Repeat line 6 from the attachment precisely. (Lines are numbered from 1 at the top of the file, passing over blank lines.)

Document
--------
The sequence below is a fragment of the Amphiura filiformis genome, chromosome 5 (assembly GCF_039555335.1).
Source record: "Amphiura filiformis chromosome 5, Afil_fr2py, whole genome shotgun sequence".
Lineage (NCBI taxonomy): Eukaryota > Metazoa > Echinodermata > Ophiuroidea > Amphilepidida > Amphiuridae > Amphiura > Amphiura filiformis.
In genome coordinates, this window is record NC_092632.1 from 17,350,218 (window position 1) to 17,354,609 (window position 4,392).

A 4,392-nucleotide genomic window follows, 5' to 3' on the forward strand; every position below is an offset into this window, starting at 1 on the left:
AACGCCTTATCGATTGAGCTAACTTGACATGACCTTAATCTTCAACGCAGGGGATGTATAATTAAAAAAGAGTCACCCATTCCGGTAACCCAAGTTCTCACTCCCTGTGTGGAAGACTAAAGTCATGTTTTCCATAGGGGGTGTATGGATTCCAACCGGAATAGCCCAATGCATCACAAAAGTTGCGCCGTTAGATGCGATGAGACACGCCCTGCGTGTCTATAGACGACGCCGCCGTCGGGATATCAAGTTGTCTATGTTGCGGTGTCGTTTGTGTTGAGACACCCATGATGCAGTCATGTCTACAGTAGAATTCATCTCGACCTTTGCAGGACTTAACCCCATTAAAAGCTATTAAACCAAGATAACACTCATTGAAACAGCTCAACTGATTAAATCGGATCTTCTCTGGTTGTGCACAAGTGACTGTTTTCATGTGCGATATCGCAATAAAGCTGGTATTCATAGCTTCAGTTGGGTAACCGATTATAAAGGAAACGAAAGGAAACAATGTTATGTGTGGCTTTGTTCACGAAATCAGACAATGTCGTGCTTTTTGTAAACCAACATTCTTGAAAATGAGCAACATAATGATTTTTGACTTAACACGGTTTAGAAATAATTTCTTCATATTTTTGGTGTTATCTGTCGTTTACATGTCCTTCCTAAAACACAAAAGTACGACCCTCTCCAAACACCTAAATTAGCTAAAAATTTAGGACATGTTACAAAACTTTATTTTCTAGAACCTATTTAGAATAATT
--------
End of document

AACGCCTTATCGATTGAGCTAACTTGACATGACCTTAATCTTCAACGCAGGGGATGTATAATTAAAAAAGAGTCACCCATTCCGGTAACCCAAGTTCTCACTCCCTGTGTGGAAGACTAAAGTCATGTTTTCCATAGGGGGTGTATGGATTCCAACCGGAATAGCCCAATGCATCACAAAAGTTGCGCCGTTAGATGCGATGAGACACGCCCTGCGTGTCTATAGACGACGCCGCCGTCGGGATATCAAGTTGTCTATGTTGCGGTGTCGTTTGTGTTGAGACACCCATGATGCAGTCATGTCTACAGTAGAATTCATCTCGACCTTTGCAGGACTTAACCCCATTAAAAGCTATTAAACCAAGATAACACTCATTGAAACAGCTCAACTGATTAAATCGGATCTTCTCTGGTTGTGCACAAGTGACTGTTTTCATGTGCGATATCGCAATAAAGCTGGTATTCATAGCTTCAGTTGGGTAACCGATTATAAAGGAAACGAAAGGAAACAATGTTATGTGTGGCTTTGTTCACGAAATCAGACAATGTCGTGCTTTTTGTAAACCAACATTCTTGAAAATGAGCAACATAATGATTTTTGACTTAACACGGTTTAGAAATAATTTCTTCATATTTTTGGTGTTATCTGTCGTTTACATGTCCTTCCTAAAACACAAAAGTACGACCCTCTCCAAACACCTAAATTAGCTAAAAATTTAGGACATGTTACAAAACTTTATTTTCTAGAACCTATTTAGAATAATT